There are a growing number of ways in which our work is monitored and assessed by others. Some of these, our line managers for instance, may be well aware of the need for our services. Others, including some financial managers and others in positions of authority, may be less convinced. The situation that arose in Worcestershire when they closed down most of the Chaplaincy service could happen elsewhere as NHS boards struggle to make ends meet.
One way of ensuring that others are able to recognise the value of Spiritual Care services is to develop research projects that will clearly demonstrate the efficacy of Spiritual Care in the Healthcare Setting. Some work has already been done around this subject.
I understand that investigations have been done on the rate of patient recovery with or without spiritual care in controlled conditions, with some indication that an increase in the sense of ‘well-being' promotes a positive attitude that generates a ‘can do' approach to recovery. Other research looked at the healing of operation wounds and found an increase in the growth of new cells when the patient was not stressed by factors, which included their spiritual state of mind.
One published study on Faith and Healing by Gundersen (1) makes the telling point that ‘all interventions should be supported by some evidence of benefit'. It would be helpful to all who work in Spiritual Care in NHS Scotland if the available research can be pulled together to present a clear picture of the way in which Spiritual Care has a positive influence on patient recovery rates. It may be that the research so far has not been conclusive and so further work may need to be done. Colleagues who are planning to begin their studies into Research Methods may wish to take this on board.
Can I ask that all those who have some information, copies of relevant research and useful quotations please pool our resources, so that we can all have access to it. I am happy to act as a ‘clearing house' and, once the flow reduces to a trickle, to distribute a CD-ROM with all that I have accumulated.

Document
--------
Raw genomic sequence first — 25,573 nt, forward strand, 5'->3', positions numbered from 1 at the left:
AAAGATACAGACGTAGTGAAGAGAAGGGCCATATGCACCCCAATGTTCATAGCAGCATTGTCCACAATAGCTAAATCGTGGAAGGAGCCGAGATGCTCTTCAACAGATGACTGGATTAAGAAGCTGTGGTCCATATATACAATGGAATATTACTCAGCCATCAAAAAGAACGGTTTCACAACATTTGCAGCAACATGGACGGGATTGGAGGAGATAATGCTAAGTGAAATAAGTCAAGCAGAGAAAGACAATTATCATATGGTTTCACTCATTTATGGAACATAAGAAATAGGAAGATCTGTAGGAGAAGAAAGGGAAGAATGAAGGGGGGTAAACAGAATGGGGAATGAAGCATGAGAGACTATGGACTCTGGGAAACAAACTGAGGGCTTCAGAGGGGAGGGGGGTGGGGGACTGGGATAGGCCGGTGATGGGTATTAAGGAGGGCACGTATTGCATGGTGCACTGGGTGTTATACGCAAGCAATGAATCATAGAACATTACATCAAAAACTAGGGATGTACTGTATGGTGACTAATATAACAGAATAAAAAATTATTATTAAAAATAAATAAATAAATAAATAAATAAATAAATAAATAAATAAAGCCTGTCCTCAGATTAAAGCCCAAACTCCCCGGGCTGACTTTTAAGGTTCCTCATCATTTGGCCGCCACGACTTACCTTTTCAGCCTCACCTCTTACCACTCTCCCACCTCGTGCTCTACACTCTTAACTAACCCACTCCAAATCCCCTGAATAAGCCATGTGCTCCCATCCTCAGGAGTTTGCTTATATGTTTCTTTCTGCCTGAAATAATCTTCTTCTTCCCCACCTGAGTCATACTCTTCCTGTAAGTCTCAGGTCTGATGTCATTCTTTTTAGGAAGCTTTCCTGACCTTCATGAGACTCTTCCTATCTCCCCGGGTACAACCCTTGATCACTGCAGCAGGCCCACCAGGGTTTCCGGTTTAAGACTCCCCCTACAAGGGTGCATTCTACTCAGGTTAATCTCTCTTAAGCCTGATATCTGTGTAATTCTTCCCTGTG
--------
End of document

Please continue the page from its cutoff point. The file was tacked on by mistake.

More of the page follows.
Those who hold the purse strings will be encouraged to continue to invest in Spiritual Care if they are shown clearly how cost effective it can be. Equally, they may feel that there is no need to do so if they are not presented with evidence to demonstrate that it works.
Chaplain at Golden Jubilee Hospital, Clydebank and NHS 24
1. Gundersen L, Faith and Healing, Annals of Internal Medicine
18 January 2000 | Volume 132 Issue 2 | Pages 169-172
Rev Iain Telfer (Chaplain at the Royal Infirmary of Edinburgh) will take over as Secretary of SACH from
20 August 2007. Contact him at email@example.com
The Secretary of SACH is :
Marie Curie Hospice, Glasgow
1 Belmont Road
Telephone: 0141 531 1346
You can find this (and previous) editions of SACH Soundings in full colour
on the SACH Website:
If you would like to receive the colour version of SACH Soundings by E-mail in Acrobat PDF Format, send your E-mail address to: Fred.Coutts@sach.org.uk
Send news, articles, pictures, stories and ideas s soon as possible to:
Rev Fred Coutts
Aberdeen Royal Infirmary
Tel: 01224 553166